이름없음 on Twitter - "If you equate both titles “Supreme Leader” and “Prime Minister” with the descriptor “head-of-state” but think one sounds more ‘totalitarian’ than the other as if “Supreme” is not simply just a synonym for “Prime” and “Leader” a synonym for “Minister” - then you might be a racist!"
Its profile: "I have pronouns." Hurr This person lives in New Zealand and used Jacinda Ardern as an example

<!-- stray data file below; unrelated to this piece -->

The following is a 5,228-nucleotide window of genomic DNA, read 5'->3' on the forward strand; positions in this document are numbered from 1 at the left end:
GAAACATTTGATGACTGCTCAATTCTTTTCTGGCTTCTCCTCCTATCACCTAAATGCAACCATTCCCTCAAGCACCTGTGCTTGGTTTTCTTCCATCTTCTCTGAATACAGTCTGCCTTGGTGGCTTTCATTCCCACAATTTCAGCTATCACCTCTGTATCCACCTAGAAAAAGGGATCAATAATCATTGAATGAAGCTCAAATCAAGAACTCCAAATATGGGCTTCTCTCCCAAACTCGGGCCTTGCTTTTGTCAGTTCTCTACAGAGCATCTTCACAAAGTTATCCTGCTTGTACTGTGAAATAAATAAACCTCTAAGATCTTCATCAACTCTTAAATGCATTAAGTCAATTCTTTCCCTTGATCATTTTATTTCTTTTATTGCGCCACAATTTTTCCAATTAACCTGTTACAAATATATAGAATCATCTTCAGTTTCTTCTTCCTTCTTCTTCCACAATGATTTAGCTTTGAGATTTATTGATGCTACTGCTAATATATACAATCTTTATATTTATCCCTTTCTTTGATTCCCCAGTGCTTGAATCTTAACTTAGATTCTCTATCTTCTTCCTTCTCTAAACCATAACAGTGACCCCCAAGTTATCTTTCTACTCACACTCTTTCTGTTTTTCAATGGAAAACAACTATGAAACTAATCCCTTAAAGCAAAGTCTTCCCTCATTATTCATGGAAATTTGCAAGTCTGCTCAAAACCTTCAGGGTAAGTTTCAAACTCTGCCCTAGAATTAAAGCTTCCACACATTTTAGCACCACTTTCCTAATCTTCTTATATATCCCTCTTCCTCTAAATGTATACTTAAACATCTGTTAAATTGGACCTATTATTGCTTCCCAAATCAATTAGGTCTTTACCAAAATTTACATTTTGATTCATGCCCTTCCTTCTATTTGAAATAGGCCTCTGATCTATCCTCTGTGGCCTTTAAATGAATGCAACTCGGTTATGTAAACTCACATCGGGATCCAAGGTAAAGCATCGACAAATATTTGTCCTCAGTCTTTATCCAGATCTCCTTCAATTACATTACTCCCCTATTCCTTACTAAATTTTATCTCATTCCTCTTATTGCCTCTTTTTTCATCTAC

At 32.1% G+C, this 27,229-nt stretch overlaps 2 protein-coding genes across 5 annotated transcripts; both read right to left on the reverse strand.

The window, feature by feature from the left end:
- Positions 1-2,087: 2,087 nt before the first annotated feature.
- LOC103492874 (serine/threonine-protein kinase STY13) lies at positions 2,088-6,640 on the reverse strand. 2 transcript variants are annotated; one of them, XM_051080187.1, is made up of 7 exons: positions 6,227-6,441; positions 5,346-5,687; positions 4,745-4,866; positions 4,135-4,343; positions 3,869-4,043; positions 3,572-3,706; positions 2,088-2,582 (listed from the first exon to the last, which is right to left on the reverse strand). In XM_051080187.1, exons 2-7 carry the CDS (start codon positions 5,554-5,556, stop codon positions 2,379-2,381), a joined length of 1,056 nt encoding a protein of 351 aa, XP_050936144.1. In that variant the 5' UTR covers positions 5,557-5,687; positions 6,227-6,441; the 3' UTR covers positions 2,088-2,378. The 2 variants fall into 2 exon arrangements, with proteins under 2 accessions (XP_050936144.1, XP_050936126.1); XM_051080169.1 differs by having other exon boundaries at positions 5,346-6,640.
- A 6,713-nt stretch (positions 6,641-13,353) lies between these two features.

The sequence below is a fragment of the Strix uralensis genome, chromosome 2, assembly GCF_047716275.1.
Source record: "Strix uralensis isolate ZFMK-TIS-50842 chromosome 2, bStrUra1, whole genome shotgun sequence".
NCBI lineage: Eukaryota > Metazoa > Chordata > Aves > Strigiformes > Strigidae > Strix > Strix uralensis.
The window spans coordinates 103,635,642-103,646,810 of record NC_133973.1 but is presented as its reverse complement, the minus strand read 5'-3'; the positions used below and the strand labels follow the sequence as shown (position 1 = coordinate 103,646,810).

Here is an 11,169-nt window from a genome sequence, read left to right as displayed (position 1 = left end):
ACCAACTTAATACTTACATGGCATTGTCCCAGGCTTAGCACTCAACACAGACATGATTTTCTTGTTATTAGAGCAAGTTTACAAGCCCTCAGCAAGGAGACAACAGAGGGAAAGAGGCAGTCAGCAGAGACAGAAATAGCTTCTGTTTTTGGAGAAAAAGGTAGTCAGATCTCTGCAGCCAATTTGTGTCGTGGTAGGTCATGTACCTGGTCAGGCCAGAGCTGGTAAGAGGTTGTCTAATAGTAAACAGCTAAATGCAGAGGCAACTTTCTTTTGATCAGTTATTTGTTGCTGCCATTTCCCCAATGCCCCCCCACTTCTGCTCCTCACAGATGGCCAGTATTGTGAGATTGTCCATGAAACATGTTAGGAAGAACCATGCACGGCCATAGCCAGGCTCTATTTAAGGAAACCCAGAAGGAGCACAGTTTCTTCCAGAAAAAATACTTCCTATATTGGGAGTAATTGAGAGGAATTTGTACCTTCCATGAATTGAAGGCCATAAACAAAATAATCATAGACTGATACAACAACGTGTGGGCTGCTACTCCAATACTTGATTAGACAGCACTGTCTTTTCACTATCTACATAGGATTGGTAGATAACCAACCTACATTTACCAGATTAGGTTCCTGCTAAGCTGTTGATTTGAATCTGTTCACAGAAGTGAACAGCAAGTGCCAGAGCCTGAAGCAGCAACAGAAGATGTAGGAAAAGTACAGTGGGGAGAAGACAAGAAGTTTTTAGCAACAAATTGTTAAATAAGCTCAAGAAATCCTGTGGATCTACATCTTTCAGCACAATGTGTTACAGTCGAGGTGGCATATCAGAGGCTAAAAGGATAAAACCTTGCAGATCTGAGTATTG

‘Zoom fatigue’ is taxing the brain. Here's why that happens. - "The unprecedented explosion of their use in response to the pandemic has launched an unofficial social experiment, showing at a population scale what’s always been true: virtual interactions can be extremely hard on the brain... group video chats become less collaborative and more like siloed panels, in which only two people at a time talk while the rest listen. Because each participant is using one audio stream and is aware of all the other voices, parallel conversations are impossible. If you view a single speaker at a time, you can’t recognize how non-active participants are behaving—something you would normally pick up with peripheral vision.For some people, the prolonged split in attention creates a perplexing sense of being drained while having accomplished nothing... That’s why a traditional phone call may be less taxing on the brain, Franklin says, because it delivers on a small promise: to convey only a voice... If you’re feeling self-conscious or overstimulated, Normand recommends you turn off your camera. Save your energy for when you absolutely want to perceive the few non-verbal cues that do come through, such as during the taxing chats with people you don’t know very well, or for when you want the warm fuzzies you get from seeing someone you love. Or if it’s a work meeting that can be done by phone, try walking at the same time.“Walking meetings are known to improve creativity, and probably reduce stress as well”"